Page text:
The next part of the session involved watching a short video clip from the comedy ‘Big School’ (see the powerpoint from the INSET) and then looking at tasks designed for top end and tail end students.  We focussed on practical ideas that could be taken away and used by staff and help them challenge the more able students or allow less able students to access the work and progress.  Staff  chose where they would like to focus their time following the video.  Some chose immediately to go the tail end table and had a go at completing some of the tasks set out (for example a cloze paragraph, card sort and playdoh modelling task designed around the clip).  Other staff went to the top end table and thought about ways they might be able to use a Quality Question grid, or how asking students to ‘wear spectacles’ and view the lesson from someone else’s point of view.  It led to lots of new ideas and discussion about current practice and ideas we might want to trial in our own classrooms.

To summarise the session, staff filled in a ‘Top Hat’ and  a ‘Tail’ outlining other ideas or strategies for differentiation. We’ll include some of the ideas in a later blog post. We then spent some time working on creating our own adapted resources for use in lessons in the coming days.

Staff appreciate the useful format of having time to reflect on what they are already doing (using the balance wheel), share good practice and have time to create new resources.  Many of the ideas are well known and well used strategies, but it is often good to have a quick reminder.

The Learning Lunch Tackles Differentiation

differentiation 1Led by Sarah Lofthouse, staff gathered for the Learning Lunch and sat down for half an hour to talk about how they can differentiate for all types of pupils in their lessons. Whilst the general opinion was that the sandwiches were not of the usual favoured varieties, the discussion and ideas were up to the usual standard.

Sarah noted that it can be all to easy to make a note on the lesson plan that “differentiation will be by outcome”, and conversely for the teacher to spend hours producing several different graded worksheets. However there is much else than can be done quickly and without too much effort, which gives more helpful support and differentiation to pupils.

Teachers are already differentiating in many ways, but it is done intuitively as part of the every day job of teaching and facilitating learning in the classroom. Sometimes it is just a matter of highlighting to others that this is how you are doing it.

Seating plans

You have probably thought pretty carefully about where you seat each of the pupils who have special educational needs in your classroom. You have also probably thought about where you have sat the child who is chatty, or easily distracted, or who is particularly gifted in your subject – so this will have been part of your differentiation strategy, and is well worth a mention should anyone (observers) wish to know.

Group workdifferentiation 2.jpg

This is another way in which lots of teachers differentiate. There was much discussion on how to group and most agreed that there are different ways to group and each way can be suitable for different situations:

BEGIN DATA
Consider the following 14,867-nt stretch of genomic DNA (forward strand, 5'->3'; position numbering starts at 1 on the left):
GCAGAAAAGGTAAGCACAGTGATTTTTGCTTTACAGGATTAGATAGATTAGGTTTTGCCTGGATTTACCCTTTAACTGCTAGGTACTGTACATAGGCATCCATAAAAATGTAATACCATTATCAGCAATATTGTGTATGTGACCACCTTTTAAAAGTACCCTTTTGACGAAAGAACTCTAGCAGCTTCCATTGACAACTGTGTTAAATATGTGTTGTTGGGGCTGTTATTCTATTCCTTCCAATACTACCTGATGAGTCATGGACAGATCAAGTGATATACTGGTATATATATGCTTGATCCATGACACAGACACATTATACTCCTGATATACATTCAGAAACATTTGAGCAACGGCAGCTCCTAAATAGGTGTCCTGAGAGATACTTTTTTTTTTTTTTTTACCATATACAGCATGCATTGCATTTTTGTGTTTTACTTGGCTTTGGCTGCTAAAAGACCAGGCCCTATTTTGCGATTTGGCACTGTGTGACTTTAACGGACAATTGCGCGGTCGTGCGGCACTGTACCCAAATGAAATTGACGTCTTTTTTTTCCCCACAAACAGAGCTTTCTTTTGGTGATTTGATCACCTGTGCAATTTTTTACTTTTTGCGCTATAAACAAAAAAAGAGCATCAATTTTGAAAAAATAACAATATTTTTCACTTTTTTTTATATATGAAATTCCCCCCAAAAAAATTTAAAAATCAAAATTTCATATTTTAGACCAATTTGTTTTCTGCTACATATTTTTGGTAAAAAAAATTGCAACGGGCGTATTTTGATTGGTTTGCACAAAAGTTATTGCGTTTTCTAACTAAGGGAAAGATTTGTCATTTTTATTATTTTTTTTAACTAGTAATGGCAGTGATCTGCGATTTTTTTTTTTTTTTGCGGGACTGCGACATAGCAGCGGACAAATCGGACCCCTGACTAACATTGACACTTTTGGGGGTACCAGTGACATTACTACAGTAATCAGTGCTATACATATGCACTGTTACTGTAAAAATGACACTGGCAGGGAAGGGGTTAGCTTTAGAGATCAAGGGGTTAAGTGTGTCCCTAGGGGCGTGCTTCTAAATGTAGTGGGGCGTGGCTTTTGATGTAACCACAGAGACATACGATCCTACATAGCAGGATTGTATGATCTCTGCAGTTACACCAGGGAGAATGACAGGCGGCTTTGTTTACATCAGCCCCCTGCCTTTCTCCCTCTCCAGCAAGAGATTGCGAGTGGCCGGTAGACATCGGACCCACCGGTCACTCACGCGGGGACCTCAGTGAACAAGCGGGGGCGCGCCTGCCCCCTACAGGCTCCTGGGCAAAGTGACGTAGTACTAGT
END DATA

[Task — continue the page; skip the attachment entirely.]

• grouping with mixed ability in each group (could be done by looking at target grades);
  • putting all the pupils who need more support in one group if some would benefit from TA support and the TA then only has to work with one group – also allows the task to be easily differentiated between groups;
  • friendship groups, as often pupils will work and learn best with those who they feel most comfortable with;
  • groups organised based on relationships within the class which you know from experience work well.

However pupils are grouped, the ability to use this as a tool for differentiation is only really apparent when the expectations for how those groups operate and work well together are clearly set out by the teacher.

Take Ownership

At Beaumont School we place great importance on pupils using our “Skills for Success” (see the presentation by Nat Moody at the Beaumont TeachMeet in the menu page), one of which is Take Ownership. All pupils need to be encouraged to take ownership of their own learning, and knowing what your own targets are and what you need to do to get closer to those targets is an important part of that process. Setting sensible targets, and pupils being encouraged to regularly look at how they are progressing towards their targets, is another way to differentiate for ability groups.

Discussion moved on to the many other ways in which differentiation can take place – much of which is intuitive, but nonetheless effective:differentiation 3

  • being aware of what is happening in the lesson and moving on or slowing down as appropriate;
  • providing a choice in lessons regarding where to start on tasks or how work and learning is to be presented;
  • the teacher presenting information in different ways to accommodate different learning styles over a period of time;
  • perhaps providing a menu of tasks, possibly for home learning;
  • using the TA to support particular pupils on the same tasks as other pupils – providing guidance to the TA on what should be expected, or how the tasks can be broken down.

All the used by Sarah in the Learning Lunch can be found here, and also in the resources section in the menu.